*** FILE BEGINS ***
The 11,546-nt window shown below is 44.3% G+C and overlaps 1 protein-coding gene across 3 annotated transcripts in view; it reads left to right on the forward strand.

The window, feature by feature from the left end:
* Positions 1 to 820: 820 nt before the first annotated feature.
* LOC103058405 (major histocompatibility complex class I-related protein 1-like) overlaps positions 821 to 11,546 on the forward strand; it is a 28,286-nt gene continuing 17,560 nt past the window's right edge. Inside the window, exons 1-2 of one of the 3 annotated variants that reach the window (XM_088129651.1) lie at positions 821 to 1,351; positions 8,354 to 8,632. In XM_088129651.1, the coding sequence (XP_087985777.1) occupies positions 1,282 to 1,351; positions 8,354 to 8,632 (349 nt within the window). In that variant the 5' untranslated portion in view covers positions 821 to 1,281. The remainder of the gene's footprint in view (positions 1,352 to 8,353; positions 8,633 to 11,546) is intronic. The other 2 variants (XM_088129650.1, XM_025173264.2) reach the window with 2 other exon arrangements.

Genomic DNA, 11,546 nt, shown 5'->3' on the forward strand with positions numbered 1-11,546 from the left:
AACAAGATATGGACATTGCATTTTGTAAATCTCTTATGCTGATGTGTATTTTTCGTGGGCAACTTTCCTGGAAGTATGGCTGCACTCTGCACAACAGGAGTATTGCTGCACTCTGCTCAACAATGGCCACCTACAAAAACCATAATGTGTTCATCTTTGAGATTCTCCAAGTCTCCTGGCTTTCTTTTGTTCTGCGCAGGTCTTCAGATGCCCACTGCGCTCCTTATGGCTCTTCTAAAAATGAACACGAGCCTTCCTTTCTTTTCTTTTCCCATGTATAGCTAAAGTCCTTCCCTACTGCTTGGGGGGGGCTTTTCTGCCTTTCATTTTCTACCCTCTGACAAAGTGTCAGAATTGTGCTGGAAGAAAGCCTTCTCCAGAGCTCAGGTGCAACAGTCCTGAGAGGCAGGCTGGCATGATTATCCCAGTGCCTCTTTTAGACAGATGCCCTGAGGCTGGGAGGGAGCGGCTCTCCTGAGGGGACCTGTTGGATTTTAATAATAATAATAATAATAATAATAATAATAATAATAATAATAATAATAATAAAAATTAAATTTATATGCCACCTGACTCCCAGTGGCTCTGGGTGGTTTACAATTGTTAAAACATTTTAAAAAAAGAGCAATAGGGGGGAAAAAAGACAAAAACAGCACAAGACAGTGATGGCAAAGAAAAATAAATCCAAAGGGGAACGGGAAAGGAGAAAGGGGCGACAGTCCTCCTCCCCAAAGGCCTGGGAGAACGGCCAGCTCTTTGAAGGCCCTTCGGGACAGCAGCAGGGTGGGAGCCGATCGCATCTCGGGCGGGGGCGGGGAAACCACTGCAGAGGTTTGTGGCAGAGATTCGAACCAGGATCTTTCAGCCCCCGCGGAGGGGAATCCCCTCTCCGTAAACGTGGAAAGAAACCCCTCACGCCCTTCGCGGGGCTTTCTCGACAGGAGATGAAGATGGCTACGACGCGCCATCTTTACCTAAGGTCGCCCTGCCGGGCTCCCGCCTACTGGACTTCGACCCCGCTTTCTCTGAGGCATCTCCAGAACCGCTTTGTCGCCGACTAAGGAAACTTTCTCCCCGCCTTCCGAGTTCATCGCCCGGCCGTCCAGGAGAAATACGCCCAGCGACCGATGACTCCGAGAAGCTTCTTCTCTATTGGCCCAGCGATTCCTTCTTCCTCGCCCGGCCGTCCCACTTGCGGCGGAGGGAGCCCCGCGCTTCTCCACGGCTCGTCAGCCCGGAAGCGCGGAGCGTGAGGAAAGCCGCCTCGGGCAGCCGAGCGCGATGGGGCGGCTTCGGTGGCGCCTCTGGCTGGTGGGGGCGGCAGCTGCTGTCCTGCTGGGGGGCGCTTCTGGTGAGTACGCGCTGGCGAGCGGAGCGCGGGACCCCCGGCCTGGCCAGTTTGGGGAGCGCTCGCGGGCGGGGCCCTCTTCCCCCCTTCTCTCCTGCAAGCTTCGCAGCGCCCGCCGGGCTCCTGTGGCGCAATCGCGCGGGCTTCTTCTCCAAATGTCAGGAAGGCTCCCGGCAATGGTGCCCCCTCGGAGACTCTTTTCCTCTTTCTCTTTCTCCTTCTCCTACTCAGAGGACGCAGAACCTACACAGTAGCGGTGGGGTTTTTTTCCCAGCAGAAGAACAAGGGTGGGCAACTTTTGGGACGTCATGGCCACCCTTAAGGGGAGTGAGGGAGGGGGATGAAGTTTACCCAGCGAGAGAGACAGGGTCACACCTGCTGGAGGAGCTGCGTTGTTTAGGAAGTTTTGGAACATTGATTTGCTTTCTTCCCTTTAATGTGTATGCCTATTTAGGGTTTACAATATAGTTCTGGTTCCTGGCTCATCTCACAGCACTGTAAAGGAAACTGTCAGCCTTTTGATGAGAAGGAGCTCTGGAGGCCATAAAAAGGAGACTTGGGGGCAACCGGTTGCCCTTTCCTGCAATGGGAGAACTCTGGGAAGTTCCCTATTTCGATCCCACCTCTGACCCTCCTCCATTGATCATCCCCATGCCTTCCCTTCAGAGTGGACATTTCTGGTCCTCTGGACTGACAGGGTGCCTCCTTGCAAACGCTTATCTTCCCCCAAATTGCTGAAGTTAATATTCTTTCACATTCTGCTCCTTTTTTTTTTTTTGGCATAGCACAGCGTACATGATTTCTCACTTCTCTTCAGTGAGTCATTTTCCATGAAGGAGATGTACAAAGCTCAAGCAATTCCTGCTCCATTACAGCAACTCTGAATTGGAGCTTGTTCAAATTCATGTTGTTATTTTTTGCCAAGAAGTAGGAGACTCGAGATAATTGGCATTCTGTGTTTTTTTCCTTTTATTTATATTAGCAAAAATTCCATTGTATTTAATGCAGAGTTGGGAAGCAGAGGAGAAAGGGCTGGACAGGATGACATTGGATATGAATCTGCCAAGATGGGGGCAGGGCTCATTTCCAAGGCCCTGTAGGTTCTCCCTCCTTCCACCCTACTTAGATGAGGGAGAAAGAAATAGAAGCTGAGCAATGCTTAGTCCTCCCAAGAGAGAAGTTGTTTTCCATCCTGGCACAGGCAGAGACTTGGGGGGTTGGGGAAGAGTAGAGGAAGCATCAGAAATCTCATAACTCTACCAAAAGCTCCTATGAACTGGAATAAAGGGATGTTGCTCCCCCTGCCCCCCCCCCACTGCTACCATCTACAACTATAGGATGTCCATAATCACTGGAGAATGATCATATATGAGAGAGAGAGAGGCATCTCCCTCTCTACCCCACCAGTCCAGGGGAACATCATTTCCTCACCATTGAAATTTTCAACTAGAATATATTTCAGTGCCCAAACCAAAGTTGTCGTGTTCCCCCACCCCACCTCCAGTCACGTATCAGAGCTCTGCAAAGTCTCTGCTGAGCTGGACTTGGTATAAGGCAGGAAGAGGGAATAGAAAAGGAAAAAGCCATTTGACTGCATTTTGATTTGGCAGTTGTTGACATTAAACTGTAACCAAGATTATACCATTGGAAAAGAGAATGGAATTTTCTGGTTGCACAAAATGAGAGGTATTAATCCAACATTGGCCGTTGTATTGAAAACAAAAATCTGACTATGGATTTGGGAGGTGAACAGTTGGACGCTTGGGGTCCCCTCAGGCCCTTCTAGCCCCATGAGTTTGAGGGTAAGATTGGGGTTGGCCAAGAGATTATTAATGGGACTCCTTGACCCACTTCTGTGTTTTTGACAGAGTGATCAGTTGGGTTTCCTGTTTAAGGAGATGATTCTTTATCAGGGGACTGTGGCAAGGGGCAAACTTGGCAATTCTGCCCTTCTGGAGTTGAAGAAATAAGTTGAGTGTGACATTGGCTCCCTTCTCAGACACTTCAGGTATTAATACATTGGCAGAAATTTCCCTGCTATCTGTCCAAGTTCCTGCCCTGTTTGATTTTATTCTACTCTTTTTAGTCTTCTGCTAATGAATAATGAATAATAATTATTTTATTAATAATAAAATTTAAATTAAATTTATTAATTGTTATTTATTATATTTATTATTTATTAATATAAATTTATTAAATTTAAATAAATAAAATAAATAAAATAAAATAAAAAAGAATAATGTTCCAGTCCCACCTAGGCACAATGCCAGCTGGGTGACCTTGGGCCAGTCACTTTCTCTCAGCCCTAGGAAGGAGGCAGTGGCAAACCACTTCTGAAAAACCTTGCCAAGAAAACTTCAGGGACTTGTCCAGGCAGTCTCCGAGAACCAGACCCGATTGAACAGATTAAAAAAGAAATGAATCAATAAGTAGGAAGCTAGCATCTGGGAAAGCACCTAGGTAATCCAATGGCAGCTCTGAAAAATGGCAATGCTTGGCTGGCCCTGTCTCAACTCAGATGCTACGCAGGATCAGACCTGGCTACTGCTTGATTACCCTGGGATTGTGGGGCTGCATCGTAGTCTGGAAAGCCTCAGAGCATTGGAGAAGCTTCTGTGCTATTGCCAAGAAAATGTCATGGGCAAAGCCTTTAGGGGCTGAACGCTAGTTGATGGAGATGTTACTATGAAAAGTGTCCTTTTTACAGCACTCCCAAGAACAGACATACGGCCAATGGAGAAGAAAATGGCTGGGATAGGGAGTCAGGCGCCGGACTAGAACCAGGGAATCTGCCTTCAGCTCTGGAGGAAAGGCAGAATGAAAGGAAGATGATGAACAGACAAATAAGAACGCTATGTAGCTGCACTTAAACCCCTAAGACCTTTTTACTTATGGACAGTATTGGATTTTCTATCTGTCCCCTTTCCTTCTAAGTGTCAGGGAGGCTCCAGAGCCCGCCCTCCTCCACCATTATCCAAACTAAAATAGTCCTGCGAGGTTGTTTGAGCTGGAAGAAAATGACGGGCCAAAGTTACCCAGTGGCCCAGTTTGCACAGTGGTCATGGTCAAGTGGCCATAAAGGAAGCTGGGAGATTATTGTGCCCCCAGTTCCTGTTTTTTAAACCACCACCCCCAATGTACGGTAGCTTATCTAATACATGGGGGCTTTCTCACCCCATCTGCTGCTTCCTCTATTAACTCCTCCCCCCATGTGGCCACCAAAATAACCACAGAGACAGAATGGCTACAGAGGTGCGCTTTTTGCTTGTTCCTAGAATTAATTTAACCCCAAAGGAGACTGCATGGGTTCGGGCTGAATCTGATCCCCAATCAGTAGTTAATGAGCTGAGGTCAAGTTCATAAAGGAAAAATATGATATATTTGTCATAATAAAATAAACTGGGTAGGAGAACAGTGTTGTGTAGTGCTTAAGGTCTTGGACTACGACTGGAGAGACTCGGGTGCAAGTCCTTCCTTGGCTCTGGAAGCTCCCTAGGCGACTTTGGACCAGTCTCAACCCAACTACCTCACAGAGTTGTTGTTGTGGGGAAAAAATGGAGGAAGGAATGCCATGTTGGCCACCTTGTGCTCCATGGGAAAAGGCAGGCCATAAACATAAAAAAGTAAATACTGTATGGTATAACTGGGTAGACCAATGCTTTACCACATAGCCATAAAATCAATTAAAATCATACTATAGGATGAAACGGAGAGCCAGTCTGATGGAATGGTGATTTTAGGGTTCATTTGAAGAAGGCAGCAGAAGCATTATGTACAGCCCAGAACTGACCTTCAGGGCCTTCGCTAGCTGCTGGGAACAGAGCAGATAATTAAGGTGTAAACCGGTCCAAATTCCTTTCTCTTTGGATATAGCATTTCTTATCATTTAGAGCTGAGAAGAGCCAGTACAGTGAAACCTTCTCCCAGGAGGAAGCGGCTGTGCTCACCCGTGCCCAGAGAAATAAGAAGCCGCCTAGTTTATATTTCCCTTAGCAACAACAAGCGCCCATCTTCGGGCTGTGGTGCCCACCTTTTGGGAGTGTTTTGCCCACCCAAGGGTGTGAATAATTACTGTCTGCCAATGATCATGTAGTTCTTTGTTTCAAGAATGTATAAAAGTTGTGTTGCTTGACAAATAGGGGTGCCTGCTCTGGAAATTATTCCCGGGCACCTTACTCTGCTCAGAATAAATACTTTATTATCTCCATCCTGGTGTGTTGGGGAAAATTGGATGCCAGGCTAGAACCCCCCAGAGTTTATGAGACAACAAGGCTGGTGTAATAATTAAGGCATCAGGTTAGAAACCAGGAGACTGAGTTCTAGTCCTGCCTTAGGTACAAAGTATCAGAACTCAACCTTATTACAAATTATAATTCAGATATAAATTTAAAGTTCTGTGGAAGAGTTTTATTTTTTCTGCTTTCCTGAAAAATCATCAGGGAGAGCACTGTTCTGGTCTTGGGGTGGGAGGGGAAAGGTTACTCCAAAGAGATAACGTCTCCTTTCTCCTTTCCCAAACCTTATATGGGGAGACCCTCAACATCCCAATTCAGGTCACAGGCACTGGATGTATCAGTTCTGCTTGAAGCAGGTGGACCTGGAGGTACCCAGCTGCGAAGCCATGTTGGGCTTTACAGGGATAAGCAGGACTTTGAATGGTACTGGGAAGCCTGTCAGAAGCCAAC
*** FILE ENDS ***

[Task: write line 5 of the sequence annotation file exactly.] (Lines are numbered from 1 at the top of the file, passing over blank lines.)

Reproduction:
Genomic DNA, 11,546 nt, shown 5'->3' on the forward strand with positions numbered 1-11,546 from the left: